Photo via: Derrell Edwards / HANDOUT
Derrell Edwards recently made history as the first NASCAR Drive for Diversity program member to be a part of a winning Daytona 500 pit crew for driver, Austin Dillon. According to NASCAR, Edwards is also believed to be the first African American to win a Daytona race as an over-the-wall crew member.
The 26-year-old former High Point University basketball standout stumbled upon an opportunity join the pit crew with NASCAR Hall of Famer, Richard Childress’ team. That same year, he had lead the High Point University basketball team to a Big South championship win. The opportunity to explore a new and highly competitive sport peaked his interest and thus began his journey into the world of NASCAR.
He earned an internship with Richard Childress Racing (RCR) during the spring of his senior year in college and after graduation spent a year learning the craft of serving in a pit crew with the Automobile Racing Club of America (ARCA) series before having the opportunity to move up to the Xfinity series servicing RCR driver, Brendan Gaughan. He was hired full-time with Menard Racing in 2017 as a tire changer and has been an active member of NASCAR’s Drive for Diversity program since 2016.
One of the veteran tire changers on the team remarked to Edwards: “Honestly, you won’t really understand what you've done for another 20 years." Without the long history of involvement in the sport as some of his colleagues, Edwards is still trying to wrap his mind around his recent accomplishment and what it means for the future of racing.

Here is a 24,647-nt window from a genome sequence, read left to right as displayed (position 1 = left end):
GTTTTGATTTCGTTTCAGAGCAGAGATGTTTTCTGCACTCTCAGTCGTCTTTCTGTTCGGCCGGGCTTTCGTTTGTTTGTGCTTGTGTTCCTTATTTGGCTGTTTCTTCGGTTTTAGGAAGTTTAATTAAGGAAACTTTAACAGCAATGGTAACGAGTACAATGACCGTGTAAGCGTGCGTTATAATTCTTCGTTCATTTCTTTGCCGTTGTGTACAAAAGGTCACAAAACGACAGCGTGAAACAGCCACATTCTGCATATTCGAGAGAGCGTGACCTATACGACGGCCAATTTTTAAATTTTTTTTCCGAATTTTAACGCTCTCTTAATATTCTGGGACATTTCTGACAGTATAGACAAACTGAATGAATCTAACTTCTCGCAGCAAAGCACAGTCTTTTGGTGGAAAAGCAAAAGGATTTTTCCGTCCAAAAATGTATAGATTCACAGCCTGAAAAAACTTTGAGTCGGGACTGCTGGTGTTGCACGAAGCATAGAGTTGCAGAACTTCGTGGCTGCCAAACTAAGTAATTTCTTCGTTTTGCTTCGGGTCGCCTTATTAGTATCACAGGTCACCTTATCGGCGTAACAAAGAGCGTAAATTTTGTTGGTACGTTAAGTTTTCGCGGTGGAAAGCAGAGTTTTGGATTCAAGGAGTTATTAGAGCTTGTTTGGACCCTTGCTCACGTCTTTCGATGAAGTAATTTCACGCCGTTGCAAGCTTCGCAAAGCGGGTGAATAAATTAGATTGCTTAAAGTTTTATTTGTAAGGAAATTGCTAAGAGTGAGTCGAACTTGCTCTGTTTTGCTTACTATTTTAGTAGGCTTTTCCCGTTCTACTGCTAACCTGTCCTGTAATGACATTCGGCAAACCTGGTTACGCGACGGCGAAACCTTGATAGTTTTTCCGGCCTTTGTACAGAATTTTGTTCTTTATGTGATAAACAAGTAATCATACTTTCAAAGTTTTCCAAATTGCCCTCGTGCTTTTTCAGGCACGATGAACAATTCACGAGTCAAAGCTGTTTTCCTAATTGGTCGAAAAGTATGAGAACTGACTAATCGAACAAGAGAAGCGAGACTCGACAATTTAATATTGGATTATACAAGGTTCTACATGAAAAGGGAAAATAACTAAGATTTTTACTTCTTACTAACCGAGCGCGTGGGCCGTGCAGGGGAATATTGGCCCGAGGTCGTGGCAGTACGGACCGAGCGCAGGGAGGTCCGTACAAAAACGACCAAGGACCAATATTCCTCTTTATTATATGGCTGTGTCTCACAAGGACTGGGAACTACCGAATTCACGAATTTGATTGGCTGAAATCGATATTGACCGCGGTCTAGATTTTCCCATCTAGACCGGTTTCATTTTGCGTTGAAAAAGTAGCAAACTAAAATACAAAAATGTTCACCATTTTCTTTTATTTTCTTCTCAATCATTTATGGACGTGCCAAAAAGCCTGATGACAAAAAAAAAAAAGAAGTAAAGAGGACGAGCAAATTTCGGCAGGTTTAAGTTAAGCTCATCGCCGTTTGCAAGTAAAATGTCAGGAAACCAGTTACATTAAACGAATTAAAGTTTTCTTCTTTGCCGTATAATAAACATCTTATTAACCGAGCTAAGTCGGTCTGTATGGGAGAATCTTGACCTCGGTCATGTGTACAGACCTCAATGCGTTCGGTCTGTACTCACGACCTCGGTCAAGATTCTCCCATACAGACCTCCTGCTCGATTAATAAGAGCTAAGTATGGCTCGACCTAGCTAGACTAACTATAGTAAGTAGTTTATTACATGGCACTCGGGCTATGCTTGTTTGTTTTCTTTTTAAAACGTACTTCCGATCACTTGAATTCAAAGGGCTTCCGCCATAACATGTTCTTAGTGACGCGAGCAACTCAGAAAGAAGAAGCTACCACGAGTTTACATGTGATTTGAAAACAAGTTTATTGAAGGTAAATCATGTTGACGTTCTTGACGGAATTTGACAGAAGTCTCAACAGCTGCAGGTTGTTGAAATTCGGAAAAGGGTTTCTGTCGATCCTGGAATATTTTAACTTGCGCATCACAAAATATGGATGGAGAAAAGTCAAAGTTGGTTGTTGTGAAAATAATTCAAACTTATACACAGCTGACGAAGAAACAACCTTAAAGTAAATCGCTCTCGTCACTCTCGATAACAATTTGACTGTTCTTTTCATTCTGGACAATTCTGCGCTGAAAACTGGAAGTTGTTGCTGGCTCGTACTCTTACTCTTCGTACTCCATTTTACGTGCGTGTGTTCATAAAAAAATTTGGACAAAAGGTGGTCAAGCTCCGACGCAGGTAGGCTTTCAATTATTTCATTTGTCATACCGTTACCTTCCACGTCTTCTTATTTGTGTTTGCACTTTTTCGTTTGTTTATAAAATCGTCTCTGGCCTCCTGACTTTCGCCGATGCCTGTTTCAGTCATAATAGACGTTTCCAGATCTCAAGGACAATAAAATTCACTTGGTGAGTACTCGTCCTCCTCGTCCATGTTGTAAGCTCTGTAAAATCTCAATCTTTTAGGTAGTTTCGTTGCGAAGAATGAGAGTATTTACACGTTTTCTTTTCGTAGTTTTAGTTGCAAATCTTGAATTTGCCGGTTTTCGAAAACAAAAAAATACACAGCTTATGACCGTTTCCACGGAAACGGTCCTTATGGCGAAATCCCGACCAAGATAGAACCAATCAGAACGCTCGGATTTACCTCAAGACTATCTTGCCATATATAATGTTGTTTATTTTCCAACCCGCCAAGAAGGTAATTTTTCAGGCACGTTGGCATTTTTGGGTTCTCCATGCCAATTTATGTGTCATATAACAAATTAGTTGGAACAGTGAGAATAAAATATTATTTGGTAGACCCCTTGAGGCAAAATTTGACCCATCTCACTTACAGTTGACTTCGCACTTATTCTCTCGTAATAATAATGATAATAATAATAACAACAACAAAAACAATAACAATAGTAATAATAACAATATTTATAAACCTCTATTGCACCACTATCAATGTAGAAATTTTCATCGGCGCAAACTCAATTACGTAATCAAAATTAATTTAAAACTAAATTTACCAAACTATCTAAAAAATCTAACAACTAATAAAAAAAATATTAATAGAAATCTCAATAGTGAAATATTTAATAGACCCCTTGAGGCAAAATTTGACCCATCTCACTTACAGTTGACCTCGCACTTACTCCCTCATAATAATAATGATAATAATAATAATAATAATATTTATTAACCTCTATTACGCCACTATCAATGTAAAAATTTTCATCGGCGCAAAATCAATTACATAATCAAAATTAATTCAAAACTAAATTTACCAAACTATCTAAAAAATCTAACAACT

Derrell Edwards made history on Sunday becoming the first African-American to win a #Daytona500 as an over-the-wall crew member. The #NASCARD4D pit crew alum is a jackman for @austindillon3's team. #BlackHistoryMonth pic.twitter.com/kgrHtF48FU— NASCAR Drive for Diversity (@NASCARDiversity) February 21, 2018
"Without any background of NASCAR it hasn't sunk in to the point it would if I had been a racer all my life. But as an athlete, I've been an athlete all my life so it’s definitely the biggest thing I’ve ever felt," Edwards shared. He goes on to say “I believe it’s happening for a reason and I'm getting this platform for a reason, and it’s probably a story that needs to be shared and told to kids that are back in places like Baltimore where I'm from, that think there isn’t any hope."
Congratulations, Derrell! Keep up the great work inspiring generations to come to consider a career in the exciting world of race car driving.